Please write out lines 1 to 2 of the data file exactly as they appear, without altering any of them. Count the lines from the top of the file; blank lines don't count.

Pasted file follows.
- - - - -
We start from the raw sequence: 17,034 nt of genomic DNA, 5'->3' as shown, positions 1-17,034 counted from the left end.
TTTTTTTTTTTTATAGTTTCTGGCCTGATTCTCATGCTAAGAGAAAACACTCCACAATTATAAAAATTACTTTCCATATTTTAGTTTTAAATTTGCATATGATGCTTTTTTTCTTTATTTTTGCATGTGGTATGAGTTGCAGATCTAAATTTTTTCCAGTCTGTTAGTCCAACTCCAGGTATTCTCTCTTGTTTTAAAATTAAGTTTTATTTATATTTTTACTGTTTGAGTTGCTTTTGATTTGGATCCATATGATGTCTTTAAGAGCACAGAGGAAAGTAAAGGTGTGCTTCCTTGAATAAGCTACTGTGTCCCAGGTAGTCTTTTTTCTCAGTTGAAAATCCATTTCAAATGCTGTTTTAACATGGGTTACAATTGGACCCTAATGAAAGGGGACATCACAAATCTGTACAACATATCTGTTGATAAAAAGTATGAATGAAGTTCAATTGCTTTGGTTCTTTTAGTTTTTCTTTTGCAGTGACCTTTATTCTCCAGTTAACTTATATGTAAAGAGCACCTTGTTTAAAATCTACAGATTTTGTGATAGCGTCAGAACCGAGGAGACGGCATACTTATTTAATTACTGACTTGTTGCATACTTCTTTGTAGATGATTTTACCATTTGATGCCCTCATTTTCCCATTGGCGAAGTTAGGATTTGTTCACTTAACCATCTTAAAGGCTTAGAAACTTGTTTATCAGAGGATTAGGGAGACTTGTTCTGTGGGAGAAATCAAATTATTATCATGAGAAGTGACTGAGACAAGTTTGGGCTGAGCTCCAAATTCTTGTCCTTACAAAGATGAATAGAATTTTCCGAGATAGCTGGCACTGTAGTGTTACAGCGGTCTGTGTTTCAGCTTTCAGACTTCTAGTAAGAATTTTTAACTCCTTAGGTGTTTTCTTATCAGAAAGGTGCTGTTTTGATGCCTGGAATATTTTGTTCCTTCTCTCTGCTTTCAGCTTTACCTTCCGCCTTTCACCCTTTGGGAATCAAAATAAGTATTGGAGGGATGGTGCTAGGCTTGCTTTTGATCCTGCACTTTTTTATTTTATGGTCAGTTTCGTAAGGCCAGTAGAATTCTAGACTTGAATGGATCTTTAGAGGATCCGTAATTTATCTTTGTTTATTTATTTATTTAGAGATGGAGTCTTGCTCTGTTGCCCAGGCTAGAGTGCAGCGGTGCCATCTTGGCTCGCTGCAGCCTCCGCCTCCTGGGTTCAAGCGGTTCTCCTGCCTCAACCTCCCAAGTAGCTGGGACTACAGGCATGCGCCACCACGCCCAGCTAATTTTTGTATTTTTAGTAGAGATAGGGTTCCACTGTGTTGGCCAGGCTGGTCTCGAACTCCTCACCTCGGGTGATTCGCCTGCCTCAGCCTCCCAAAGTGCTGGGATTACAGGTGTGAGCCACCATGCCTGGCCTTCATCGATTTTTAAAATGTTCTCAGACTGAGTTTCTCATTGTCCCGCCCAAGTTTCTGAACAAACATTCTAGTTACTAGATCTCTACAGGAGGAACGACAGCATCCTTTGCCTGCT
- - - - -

We start from the raw sequence: 17,034 nt of genomic DNA, 5'->3' as shown, positions 1-17,034 counted from the left end.
TTTTTTTTTTTTATAGTTTCTGGCCTGATTCTCATGCTAAGAGAAAACACTCCACAATTATAAAAATTACTTTCCATATTTTAGTTTTAAATTTGCATATGATGCTTTTTTTCTTTATTTTTGCATGTGGTATGAGTTGCAGATCTAAATTTTTTCCAGTCTGTTAGTCCAACTCCAGGTATTCTCTCTTGTTTTAAAATTAAGTTTTATTTATATTTTTACTGTTTGAGTTGCTTTTGATTTGGATCCATATGATGTCTTTAAGAGCACAGAGGAAAGTAAAGGTGTGCTTCCTTGAATAAGCTACTGTGTCCCAGGTAGTCTTTTTTCTCAGTTGAAAATCCATTTCAAATGCTGTTTTAACATGGGTTACAATTGGACCCTAATGAAAGGGGACATCACAAATCTGTACAACATATCTGTTGATAAAAAGTATGAATGAAGTTCAATTGCTTTGGTTCTTTTAGTTTTTCTTTTGCAGTGACCTTTATTCTCCAGTTAACTTATATGTAAAGAGCACCTTGTTTAAAATCTACAGATTTTGTGATAGCGTCAGAACCGAGGAGACGGCATACTTATTTAATTACTGACTTGTTGCATACTTCTTTGTAGATGATTTTACCATTTGATGCCCTCATTTTCCCATTGGCGAAGTTAGGATTTGTTCACTTAACCATCTTAAAGGCTTAGAAACTTGTTTATCAGAGGATTAGGGAGACTTGTTCTGTGGGAGAAATCAAATTATTATCATGAGAAGTGACTGAGACAAGTTTGGGCTGAGCTCCAAATTCTTGTCCTTACAAAGATGAATAGAATTTTCCGAGATAGCTGGCACTGTAGTGTTACAGCGGTCTGTGTTTCAGCTTTCAGACTTCTAGTAAGAATTTTTAACTCCTTAGGTGTTTTCTTATCAGAAAGGTGCTGTTTTGATGCCTGGAATATTTTGTTCCTTCTCTCTGCTTTCAGCTTTACCTTCCGCCTTTCACCCTTTGGGAATCAAAATAAGTATTGGAGGGATGGTGCTAGGCTTGCTTTTGATCCTGCACTTTTTTATTTTATGGTCAGTTTCGTAAGGCCAGTAGAATTCTAGACTTGAATGGATCTTTAGAGGATCCGTAATTTATCTTTGTTTATTTATTTATTTAGAGATGGAGTCTTGCTCTGTTGCCCAGGCTAGAGTGCAGCGGTGCCATCTTGGCTCGCTGCAGCCTCCGCCTCCTGGGTTCAAGCGGTTCTCCTGCCTCAACCTCCCAAGTAGCTGGGACTACAGGCATGCGCCACCACGCCCAGCTAATTTTTGTATTTTTAGTAGAGATAGGGTTCCACTGTGTTGGCCAGGCTGGTCTCGAACTCCTCACCTCGGGTGATTCGCCTGCCTCAGCCTCCCAAAGTGCTGGGATTACAGGTGTGAGCCACCATGCCTGGCCTTCATCGATTTTTAAAATGTTCTCAGACTGAGTTTCTCATTGTCCCGCCCAAGTTTCTGAACAAACATTCTAGTTACTAGATCTCTACAGGAGGAACGACAGCATCCTTTGCCTGCT